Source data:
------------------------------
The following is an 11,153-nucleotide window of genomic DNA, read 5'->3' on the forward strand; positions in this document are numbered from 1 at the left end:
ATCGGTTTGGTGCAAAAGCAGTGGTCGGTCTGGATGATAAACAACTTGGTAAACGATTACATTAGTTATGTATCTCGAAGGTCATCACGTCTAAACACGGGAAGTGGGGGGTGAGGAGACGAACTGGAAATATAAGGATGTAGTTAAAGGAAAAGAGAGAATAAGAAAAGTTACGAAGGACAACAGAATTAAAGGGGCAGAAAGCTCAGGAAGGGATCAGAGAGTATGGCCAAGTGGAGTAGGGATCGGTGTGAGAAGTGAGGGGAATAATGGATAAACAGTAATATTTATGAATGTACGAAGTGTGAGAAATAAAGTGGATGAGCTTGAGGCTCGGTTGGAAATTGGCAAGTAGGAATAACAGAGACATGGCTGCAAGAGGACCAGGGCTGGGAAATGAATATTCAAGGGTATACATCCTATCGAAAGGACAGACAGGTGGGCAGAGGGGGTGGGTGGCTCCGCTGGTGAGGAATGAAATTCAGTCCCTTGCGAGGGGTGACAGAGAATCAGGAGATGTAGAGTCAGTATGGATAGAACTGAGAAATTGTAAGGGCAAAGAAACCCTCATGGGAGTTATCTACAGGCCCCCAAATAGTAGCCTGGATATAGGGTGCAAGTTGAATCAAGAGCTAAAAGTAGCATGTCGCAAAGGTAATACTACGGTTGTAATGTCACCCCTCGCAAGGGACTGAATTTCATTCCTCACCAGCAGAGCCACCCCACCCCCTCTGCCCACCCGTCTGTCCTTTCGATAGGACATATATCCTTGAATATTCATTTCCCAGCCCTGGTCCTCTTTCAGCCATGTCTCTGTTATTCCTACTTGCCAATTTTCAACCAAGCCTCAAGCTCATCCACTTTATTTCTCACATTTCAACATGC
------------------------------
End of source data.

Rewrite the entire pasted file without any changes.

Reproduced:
The following is an 11,153-nucleotide window of genomic DNA, read 5'->3' on the forward strand; positions in this document are numbered from 1 at the left end:
ATCGGTTTGGTGCAAAAGCAGTGGTCGGTCTGGATGATAAACAACTTGGTAAACGATTACATTAGTTATGTATCTCGAAGGTCATCACGTCTAAACACGGGAAGTGGGGGGTGAGGAGACGAACTGGAAATATAAGGATGTAGTTAAAGGAAAAGAGAGAATAAGAAAAGTTACGAAGGACAACAGAATTAAAGGGGCAGAAAGCTCAGGAAGGGATCAGAGAGTATGGCCAAGTGGAGTAGGGATCGGTGTGAGAAGTGAGGGGAATAATGGATAAACAGTAATATTTATGAATGTACGAAGTGTGAGAAATAAAGTGGATGAGCTTGAGGCTCGGTTGGAAATTGGCAAGTAGGAATAACAGAGACATGGCTGCAAGAGGACCAGGGCTGGGAAATGAATATTCAAGGGTATACATCCTATCGAAAGGACAGACAGGTGGGCAGAGGGGGTGGGTGGCTCCGCTGGTGAGGAATGAAATTCAGTCCCTTGCGAGGGGTGACAGAGAATCAGGAGATGTAGAGTCAGTATGGATAGAACTGAGAAATTGTAAGGGCAAAGAAACCCTCATGGGAGTTATCTACAGGCCCCCAAATAGTAGCCTGGATATAGGGTGCAAGTTGAATCAAGAGCTAAAAGTAGCATGTCGCAAAGGTAATACTACGGTTGTAATGTCACCCCTCGCAAGGGACTGAATTTCATTCCTCACCAGCAGAGCCACCCCACCCCCTCTGCCCACCCGTCTGTCCTTTCGATAGGACATATATCCTTGAATATTCATTTCCCAGCCCTGGTCCTCTTTCAGCCATGTCTCTGTTATTCCTACTTGCCAATTTTCAACCAAGCCTCAAGCTCATCCACTTTATTTCTCACATTTCAACATGC